• Alan Kohn on May 6, 2011 at 7:03 pm
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    The two religions which have their roots in the Jewish Bible both insist that only those who follow the teachings of their derivative holy books will have the opportunity to experience some form of reward in the life hereafter. The Jewish Bible states that “the righteous of all nations shall inherit the world to come.” This defines the merit of human beings by their actions, by their righteousness, not by their beliefs or their professions of loyalty to a specific set of instructions. Judaism measures human beings by what they do and not by what they say or profess to believe. Our Bible does not insist that the unbelievers must be slaughtered by man and by G-d. There are exceptions to this in the Jewish Scriptures. It has been made clear to us that we cannot negotiate or compromise with evil. When we live surrounded by evil, we will either destroy that evil or be destroyed by it. This has led in the past to wars against evil as has been has been well defined in our Bible. Again, evil is defined by what people do and not what they profess to believe. Some of the comments which precede this do not show an understanding of this vital difference between Judaism and its derivative religions. Judaism is different in that it does not insist that all humanity must believe in the exact way that we do or be subjugated and forced to comply with the demands of these latter day departures from Torah, Tanakh and Talmud.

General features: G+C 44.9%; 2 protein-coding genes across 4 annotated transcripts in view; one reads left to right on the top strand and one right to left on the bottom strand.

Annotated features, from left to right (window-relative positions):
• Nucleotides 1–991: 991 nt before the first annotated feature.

• Fred Inglis on May 7, 2011 at 4:15 am
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    Re Christianity, and murderous mob.

    Taking into consideration the ‘Crusades and the ‘inquisitions’. These events were carried out by SO CALLED CHRISTIAN RELIGIOUS ORGANIZATIONS! If one takes time to read Jesus’ teaching concerning what his followers position in these matters should be, you find that they were to—— “Pray for their enemies, Bless those who curse you and return good for evil” Thus those who name Jesus as the one who they follow and do these evil deeds are false Christians and destined to live and suffer eternally in Hell.!